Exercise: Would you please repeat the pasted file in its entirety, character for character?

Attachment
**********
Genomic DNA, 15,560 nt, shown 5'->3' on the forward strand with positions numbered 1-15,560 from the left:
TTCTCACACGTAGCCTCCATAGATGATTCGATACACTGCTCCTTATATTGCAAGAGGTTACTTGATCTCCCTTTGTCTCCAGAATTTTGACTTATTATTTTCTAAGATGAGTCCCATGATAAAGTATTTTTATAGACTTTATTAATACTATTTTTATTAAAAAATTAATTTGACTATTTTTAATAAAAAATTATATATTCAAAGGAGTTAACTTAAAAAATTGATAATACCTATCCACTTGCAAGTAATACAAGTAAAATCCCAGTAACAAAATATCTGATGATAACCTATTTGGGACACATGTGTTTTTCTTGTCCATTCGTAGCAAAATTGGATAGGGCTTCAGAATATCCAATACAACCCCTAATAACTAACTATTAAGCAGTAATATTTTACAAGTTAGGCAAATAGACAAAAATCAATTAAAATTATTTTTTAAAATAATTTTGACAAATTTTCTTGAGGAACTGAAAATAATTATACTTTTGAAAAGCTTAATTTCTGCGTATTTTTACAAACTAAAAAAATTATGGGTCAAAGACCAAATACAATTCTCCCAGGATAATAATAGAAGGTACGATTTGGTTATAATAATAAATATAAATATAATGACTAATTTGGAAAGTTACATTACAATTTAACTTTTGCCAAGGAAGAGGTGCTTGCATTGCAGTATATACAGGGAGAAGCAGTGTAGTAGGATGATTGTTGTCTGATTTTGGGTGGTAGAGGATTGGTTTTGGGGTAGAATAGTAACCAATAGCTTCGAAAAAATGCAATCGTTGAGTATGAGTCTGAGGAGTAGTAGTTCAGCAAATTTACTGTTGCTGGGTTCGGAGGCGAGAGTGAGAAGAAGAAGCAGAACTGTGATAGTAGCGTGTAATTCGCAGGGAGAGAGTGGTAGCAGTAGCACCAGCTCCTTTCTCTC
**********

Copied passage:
Genomic DNA, 15,560 nt, shown 5'->3' on the forward strand with positions numbered 1-15,560 from the left:
TTCTCACACGTAGCCTCCATAGATGATTCGATACACTGCTCCTTATATTGCAAGAGGTTACTTGATCTCCCTTTGTCTCCAGAATTTTGACTTATTATTTTCTAAGATGAGTCCCATGATAAAGTATTTTTATAGACTTTATTAATACTATTTTTATTAAAAAATTAATTTGACTATTTTTAATAAAAAATTATATATTCAAAGGAGTTAACTTAAAAAATTGATAATACCTATCCACTTGCAAGTAATACAAGTAAAATCCCAGTAACAAAATATCTGATGATAACCTATTTGGGACACATGTGTTTTTCTTGTCCATTCGTAGCAAAATTGGATAGGGCTTCAGAATATCCAATACAACCCCTAATAACTAACTATTAAGCAGTAATATTTTACAAGTTAGGCAAATAGACAAAAATCAATTAAAATTATTTTTTAAAATAATTTTGACAAATTTTCTTGAGGAACTGAAAATAATTATACTTTTGAAAAGCTTAATTTCTGCGTATTTTTACAAACTAAAAAAATTATGGGTCAAAGACCAAATACAATTCTCCCAGGATAATAATAGAAGGTACGATTTGGTTATAATAATAAATATAAATATAATGACTAATTTGGAAAGTTACATTACAATTTAACTTTTGCCAAGGAAGAGGTGCTTGCATTGCAGTATATACAGGGAGAAGCAGTGTAGTAGGATGATTGTTGTCTGATTTTGGGTGGTAGAGGATTGGTTTTGGGGTAGAATAGTAACCAATAGCTTCGAAAAAATGCAATCGTTGAGTATGAGTCTGAGGAGTAGTAGTTCAGCAAATTTACTGTTGCTGGGTTCGGAGGCGAGAGTGAGAAGAAGAAGCAGAACTGTGATAGTAGCGTGTAATTCGCAGGGAGAGAGTGGTAGCAGTAGCACCAGCTCCTTTCTCTC